- AnonymousInactiveJune 5, 2015 at 1:02 pmPost count: 0
I’m a business consultant and web specialist, and I’ve worked for 15 years under a company name that no longer matches what I do. I need to rebrand as people get the wrong idea of what I do.
A couple of marketing people have recommended I brand as myself – Peter Bowyer. I get the benefits they outline (Clients know they’re not dealing with a full-service agency, who they’re talking to, make a name for yourself) but I also see drawbacks:
- No one can pronounce my surname (or often spell it correctly)
- Listening to the sound of ‘Bowyer’ (pronounced ‘boh-yer’) I can’t say it sounds upbeat or positive (the ‘o’ and the ‘err’ at the end)
- PB and combinations thereof do not lend themselves to a mark (see the standard of those out there) – I’ve tried in the past
- I have yet to come up with any straplines / marketing slogans that make the name memorable
I’m too close to the name:
- what impression does it give you?
- Can you pronounce it?
- Is there any way to make it memorable?
Am I overthinking the impact a name can have on a brand?
- snarkKeymasterJune 5, 2015 at 5:47 pmPost count: 490
“Am I overthinking the impact a name can have on a brand?” No, the name is the single most important piece of branding you will ever do. Go for an evocative name that demonstrates your brand positioning metaphorically, rather than a functional personal brand name or a descriptive or experiential name, such as (likely) your current company name, that tells people what you do and can thus become dated, incorrect, or just be garden variety boring. Read Pro Tip #3 here — https://www.wordlab.com/topic/how-to-use-the-wordlab-forum/ — then post more details about what you do and what kind of story you want to tell to the world. What makes you different from all similar web consultants?
To answer your three questions: 1) run of the mill, one of thousands of such companies named after the founder, and thus very forgettable; 2) yes, but only with some effort, definitely doesn’t roll off the tongue, and the tendency is to pronounce it like “Boyer;” 3) no — better to start from scratch with an evocative name that rises above the level of the goods and services being offered (see comment and link above).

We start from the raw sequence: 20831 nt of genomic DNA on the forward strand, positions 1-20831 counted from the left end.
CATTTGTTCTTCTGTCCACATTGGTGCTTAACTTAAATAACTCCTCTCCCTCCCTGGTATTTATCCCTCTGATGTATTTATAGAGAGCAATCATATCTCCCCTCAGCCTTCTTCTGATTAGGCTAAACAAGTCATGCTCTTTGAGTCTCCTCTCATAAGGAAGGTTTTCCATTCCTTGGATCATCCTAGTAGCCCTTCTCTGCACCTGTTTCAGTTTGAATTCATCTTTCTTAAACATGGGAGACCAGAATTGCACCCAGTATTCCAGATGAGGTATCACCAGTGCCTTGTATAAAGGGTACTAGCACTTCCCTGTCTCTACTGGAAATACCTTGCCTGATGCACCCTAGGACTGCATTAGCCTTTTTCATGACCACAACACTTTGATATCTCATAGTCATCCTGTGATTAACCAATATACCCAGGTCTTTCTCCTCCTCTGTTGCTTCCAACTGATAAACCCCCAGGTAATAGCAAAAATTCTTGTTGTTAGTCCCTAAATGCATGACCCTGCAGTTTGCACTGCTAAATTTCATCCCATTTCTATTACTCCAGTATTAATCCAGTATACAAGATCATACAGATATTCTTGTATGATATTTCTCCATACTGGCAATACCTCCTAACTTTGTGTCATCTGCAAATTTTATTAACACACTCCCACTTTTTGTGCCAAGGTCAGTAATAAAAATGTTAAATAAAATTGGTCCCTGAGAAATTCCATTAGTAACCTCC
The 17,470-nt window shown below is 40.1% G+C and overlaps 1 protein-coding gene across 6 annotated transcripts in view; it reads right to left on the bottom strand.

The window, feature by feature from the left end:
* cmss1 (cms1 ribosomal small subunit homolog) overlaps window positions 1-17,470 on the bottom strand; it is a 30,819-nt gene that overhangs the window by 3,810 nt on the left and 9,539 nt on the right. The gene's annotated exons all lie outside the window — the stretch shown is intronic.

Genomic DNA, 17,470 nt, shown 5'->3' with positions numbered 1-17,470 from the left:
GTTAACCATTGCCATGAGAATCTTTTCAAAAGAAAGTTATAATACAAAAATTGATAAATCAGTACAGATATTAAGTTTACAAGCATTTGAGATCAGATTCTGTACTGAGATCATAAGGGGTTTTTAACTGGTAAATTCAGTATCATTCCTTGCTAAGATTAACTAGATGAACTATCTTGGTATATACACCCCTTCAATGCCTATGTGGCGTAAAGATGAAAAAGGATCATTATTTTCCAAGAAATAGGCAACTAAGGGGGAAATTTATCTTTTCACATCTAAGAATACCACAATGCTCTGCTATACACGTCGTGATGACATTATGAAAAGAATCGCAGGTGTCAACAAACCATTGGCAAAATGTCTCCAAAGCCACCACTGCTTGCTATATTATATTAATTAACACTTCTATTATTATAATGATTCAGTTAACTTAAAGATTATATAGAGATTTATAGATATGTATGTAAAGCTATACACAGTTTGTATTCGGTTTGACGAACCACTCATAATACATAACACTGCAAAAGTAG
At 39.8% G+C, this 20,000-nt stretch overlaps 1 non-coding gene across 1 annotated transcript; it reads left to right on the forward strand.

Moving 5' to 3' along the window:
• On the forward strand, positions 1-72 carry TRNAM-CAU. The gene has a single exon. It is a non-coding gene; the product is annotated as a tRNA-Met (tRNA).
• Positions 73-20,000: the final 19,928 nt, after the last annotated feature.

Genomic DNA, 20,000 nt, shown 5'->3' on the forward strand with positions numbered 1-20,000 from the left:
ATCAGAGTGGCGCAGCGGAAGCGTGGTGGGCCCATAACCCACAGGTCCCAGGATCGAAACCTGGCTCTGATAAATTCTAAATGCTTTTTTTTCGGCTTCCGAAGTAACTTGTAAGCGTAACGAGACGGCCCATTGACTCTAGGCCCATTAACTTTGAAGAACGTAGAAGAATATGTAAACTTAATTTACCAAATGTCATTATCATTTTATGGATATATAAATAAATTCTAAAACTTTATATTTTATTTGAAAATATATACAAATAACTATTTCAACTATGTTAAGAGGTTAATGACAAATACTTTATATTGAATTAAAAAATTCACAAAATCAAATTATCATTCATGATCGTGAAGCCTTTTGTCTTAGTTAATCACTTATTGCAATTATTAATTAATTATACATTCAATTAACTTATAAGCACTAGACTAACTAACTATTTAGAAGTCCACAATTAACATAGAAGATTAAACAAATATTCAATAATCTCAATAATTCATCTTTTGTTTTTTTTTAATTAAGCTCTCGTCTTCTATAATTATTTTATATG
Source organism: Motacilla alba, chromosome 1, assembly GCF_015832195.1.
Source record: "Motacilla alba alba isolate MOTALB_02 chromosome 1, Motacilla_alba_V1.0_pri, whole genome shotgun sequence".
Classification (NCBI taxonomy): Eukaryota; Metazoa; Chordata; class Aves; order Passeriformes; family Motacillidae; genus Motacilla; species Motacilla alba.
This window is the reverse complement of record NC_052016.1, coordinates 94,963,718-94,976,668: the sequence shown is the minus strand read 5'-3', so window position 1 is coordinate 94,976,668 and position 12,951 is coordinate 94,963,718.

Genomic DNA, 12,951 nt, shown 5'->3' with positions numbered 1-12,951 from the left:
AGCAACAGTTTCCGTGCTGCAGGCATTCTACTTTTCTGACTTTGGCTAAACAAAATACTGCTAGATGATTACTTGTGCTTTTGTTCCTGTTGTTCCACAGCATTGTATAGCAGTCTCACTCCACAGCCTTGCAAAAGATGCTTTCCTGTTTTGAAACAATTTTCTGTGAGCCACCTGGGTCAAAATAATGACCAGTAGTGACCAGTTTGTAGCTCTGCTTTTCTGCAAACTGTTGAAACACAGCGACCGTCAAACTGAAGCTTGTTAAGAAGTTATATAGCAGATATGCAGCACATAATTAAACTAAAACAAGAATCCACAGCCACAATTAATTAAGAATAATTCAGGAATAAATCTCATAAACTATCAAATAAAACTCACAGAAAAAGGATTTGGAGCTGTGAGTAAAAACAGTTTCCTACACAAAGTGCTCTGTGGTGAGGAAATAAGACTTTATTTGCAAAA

- MichaelMemberJuly 20, 2015 at 2:19 amPost count: 1
Basically personal branding is about making a full-time commitment to the journey of defining yourself as a leader and how this will shape your business in which you will serve others.
Here I’m going to show you a few cases of how a personal brand can be just as important as a corporate brand when developing your business strategy.
People want to deal with a human, not a faceless company. So you can try this approach. At various online sources, you can find various combinations of unique business name ideas. So checkout all those idea before finalizing a name.
If you want to start a business, consider whether you really need that new corporate image. Maybe people will like you just the way you are!
And if you’re hiding behind a big corporate logo, consider stepping into the limelight. It really is the people, not the brand, that inspire customer loyalty.
- GreatStartNames.comMemberJuly 24, 2015 at 9:42 amPost count: 35
Hi Peter ,
It’s true that putting a personal name in business sometimes just don’t work the way we expect it to . Your name would work well with the people that already know you but what about the hundreds of potential clients that don’t know you yet ? They are looking for professional quality service and their decision will not be influenced by whether or not the business name is a personal name . However , if you believe that you could brand your name , you should definitely take it forward. How about you getting a little creative ? Peter is a common name , why not brand your surname ‘Bowyer’ ? It’s as good as a brandable name. Infact , your line of work perfectly fits into it. Would anyone be able to aim an arrow ( to achieve) without a bow ? Start branding your surname and set an imagery about ‘Bowyer’ so that your clients are able to relate your brand to your full name.
All the best for your business.
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